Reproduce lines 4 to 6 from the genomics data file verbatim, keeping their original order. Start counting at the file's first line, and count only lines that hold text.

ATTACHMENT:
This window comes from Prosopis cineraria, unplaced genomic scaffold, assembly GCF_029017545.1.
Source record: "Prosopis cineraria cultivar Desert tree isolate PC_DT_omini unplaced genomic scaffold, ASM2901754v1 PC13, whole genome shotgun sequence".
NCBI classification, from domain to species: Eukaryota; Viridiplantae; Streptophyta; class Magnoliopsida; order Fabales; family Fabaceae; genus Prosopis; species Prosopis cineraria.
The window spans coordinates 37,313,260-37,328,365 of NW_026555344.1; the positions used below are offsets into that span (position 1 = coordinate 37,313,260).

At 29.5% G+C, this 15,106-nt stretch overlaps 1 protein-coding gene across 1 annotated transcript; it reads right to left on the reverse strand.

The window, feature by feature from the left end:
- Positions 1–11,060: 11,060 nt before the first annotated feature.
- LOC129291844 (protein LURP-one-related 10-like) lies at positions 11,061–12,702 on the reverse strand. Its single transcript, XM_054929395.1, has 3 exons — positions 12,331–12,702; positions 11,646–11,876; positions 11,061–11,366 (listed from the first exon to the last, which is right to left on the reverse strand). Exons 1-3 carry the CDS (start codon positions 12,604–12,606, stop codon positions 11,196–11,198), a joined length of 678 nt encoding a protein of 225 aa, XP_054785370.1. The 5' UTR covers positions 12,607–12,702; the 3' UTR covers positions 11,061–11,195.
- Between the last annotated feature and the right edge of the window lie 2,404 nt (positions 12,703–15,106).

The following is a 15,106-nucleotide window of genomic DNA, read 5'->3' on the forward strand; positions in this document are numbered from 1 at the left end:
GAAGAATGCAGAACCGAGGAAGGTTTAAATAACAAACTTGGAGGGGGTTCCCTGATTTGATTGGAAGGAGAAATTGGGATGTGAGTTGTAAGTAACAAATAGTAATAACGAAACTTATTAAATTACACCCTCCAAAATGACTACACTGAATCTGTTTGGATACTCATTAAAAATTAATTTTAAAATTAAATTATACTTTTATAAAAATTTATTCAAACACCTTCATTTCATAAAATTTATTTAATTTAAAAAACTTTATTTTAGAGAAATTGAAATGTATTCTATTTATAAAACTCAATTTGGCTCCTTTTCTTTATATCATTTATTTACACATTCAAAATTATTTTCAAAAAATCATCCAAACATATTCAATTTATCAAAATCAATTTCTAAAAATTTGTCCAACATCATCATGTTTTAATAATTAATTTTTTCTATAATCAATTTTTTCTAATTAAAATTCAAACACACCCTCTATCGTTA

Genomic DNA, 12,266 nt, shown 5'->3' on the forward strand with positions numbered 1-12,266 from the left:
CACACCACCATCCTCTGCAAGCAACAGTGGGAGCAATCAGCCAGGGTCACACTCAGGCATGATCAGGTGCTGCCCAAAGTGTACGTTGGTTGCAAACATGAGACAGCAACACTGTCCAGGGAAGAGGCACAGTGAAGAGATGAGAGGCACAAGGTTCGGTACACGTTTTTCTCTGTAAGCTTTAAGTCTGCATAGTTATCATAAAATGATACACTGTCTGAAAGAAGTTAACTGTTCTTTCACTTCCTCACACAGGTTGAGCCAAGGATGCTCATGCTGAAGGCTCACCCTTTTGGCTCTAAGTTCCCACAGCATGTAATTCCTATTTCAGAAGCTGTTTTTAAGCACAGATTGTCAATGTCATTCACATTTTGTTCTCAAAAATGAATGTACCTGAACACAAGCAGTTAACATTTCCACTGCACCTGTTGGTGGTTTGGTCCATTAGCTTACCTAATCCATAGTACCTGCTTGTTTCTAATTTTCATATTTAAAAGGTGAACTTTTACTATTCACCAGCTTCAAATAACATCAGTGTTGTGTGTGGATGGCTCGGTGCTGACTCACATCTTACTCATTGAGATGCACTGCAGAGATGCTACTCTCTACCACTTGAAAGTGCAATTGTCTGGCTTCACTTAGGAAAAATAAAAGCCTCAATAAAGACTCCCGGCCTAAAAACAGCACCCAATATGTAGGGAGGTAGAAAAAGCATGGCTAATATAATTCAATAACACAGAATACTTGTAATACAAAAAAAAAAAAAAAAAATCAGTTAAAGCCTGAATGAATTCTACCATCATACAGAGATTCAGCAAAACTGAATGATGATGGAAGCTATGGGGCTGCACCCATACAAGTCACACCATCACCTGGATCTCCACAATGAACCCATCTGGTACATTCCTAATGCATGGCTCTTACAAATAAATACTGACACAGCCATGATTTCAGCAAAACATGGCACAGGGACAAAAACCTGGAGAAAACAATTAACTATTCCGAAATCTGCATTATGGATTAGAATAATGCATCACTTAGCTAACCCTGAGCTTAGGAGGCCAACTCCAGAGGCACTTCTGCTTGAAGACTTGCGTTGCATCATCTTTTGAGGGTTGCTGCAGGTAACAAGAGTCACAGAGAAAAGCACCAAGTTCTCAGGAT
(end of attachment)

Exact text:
The window spans coordinates 37,313,260-37,328,365 of NW_026555344.1; the positions used below are offsets into that span (position 1 = coordinate 37,313,260).

At 29.5% G+C, this 15,106-nt stretch overlaps 1 protein-coding gene across 1 annotated transcript; it reads right to left on the reverse strand.

The window, feature by feature from the left end: